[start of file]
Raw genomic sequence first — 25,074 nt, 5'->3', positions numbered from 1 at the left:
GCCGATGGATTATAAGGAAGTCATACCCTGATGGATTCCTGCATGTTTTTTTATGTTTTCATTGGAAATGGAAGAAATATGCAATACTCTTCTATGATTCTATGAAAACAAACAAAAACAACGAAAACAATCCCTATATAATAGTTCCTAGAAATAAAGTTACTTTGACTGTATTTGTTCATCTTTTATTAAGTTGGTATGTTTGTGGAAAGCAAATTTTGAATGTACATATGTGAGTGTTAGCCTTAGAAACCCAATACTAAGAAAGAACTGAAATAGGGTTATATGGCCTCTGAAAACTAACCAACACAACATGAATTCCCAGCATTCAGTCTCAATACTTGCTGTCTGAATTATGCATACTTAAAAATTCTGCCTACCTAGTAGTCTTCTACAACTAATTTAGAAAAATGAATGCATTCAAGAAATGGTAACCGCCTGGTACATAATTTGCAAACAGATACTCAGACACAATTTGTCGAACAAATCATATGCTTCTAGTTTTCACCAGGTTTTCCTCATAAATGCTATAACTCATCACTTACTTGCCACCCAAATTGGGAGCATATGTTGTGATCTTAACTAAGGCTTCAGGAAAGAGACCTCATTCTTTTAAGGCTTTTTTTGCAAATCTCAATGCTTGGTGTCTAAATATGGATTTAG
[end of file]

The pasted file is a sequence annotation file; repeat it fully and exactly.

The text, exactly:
Raw genomic sequence first — 25,074 nt, 5'->3', positions numbered from 1 at the left:
GCCGATGGATTATAAGGAAGTCATACCCTGATGGATTCCTGCATGTTTTTTTATGTTTTCATTGGAAATGGAAGAAATATGCAATACTCTTCTATGATTCTATGAAAACAAACAAAAACAACGAAAACAATCCCTATATAATAGTTCCTAGAAATAAAGTTACTTTGACTGTATTTGTTCATCTTTTATTAAGTTGGTATGTTTGTGGAAAGCAAATTTTGAATGTACATATGTGAGTGTTAGCCTTAGAAACCCAATACTAAGAAAGAACTGAAATAGGGTTATATGGCCTCTGAAAACTAACCAACACAACATGAATTCCCAGCATTCAGTCTCAATACTTGCTGTCTGAATTATGCATACTTAAAAATTCTGCCTACCTAGTAGTCTTCTACAACTAATTTAGAAAAATGAATGCATTCAAGAAATGGTAACCGCCTGGTACATAATTTGCAAACAGATACTCAGACACAATTTGTCGAACAAATCATATGCTTCTAGTTTTCACCAGGTTTTCCTCATAAATGCTATAACTCATCACTTACTTGCCACCCAAATTGGGAGCATATGTTGTGATCTTAACTAAGGCTTCAGGAAAGAGACCTCATTCTTTTAAGGCTTTTTTTGCAAATCTCAATGCTTGGTGTCTAAATATGGATTTAG